1. Low-Code/ No-Code (LCNC)
    Often, No-Code tools provide the option to enhance components beyond pure visual configuration with small, self-written code fragments. This allows, for example, the realization of additional functionality that the No-Code standard component does not offer. In this context, one frequently encounters the acronym LCNC, which stands for “Low-Code/No-Code,” illustrating that application development is possible entirely without code. However, it also emphasizes the flexibility to selectively extend or customize functionality with Pro-Code if needed. This can occur either by involving software development experts or theoretically, if Citizen Developers possess programming knowledge, by them in a dual role. 
  2. Low-Code-Tools
    Concurrently, there are increasing representations using Low-Code methodologies, tools, and software libraries, designating them as allowing professional software developers (Pro-Coders) to develop software with less code than before. This is achieved, for instance, by auto-generating the code framework or encapsulating standard functionality in libraries, making these code blocks easily reusable. 
The first interpretation of the Low-Code concept continues to focus on the role of the Citizen Developer and allows additional flexibility through minor Pro-Code injections but does not assume knowledge in this regard. Conversely, Low-Code according to the second interpretation facilitates the work of traditional software development, requiring less self-written code. However, it does not inherently provide the potential to involve Citizen Developers in the development process.
Jakob Frankenbach
Head of Development, sovanta

Why is everyone speaking about Low-Code?

But what are the reasons for the current rapid spread of the Low-Code trend, with many companies starting their first flagship projects in the Low-Code environment? Firstly, the shortage of IT professionals currently stands out as one of the main reasons for an innovation backlog in the field of digital transformation. Millions of positions worldwide cannot be adequately filled today, and the trend in these numbers is increasing. This problem can be mitigated either by outsourcing parts of the activities to Citizen Developers or by allowing software development projects to be carried out much faster and more efficiently by IT experts than before. However, even apart from the shortage of skilled professionals, the world of IT is constantly changing. Requirements are changing more and more frequently and rapidly, and high pressure for innovation requires increasing flexibility and speed in the development process. Therefore, efficiency-enhancing tools and methodologies are sought after, enabling both software development and Citizen Developers to create solutions even faster and better, as well as to respond more flexibly to changing requirements.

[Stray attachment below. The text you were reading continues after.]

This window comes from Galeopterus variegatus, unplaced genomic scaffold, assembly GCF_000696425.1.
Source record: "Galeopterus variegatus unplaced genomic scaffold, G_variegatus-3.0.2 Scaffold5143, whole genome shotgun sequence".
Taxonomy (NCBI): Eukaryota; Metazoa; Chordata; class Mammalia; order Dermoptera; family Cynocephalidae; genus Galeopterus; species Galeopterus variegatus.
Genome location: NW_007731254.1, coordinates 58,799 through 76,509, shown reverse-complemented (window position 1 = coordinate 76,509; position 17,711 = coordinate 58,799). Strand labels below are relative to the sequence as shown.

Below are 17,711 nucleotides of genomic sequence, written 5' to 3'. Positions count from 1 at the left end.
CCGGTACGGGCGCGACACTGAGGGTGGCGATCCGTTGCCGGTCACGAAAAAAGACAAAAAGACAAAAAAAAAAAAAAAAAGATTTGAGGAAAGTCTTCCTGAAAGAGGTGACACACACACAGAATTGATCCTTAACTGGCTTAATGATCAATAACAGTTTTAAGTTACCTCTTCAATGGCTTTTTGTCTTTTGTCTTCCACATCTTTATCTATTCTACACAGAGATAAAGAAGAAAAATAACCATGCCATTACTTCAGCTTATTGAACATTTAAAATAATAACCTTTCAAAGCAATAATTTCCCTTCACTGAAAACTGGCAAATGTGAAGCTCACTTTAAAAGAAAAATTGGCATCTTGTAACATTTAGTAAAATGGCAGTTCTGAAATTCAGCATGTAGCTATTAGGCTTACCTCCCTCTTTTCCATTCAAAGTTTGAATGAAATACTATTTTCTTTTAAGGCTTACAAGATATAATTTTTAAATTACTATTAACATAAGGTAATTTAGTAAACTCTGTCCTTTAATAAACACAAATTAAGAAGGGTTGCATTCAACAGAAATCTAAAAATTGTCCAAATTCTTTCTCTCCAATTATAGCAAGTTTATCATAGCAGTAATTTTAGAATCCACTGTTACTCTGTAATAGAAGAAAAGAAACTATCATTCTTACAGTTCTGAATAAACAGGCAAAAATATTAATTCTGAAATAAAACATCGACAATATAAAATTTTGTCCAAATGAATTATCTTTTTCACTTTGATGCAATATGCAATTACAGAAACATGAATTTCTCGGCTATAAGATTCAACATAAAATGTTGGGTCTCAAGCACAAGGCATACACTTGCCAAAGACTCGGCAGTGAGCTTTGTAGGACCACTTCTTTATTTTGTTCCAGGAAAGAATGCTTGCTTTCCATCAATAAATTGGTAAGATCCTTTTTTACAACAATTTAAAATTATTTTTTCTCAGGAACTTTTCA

Feel free to reach out to us if your company is currently exploring Low-Code. We are happy to share our experience and support you on your journey. 

Jakob Frankenbach
Head of Development, SAP BTP Solution Architect

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With his broad expertise, Jakob is the perfect contact person for our customers in cloud projects as Head of Development.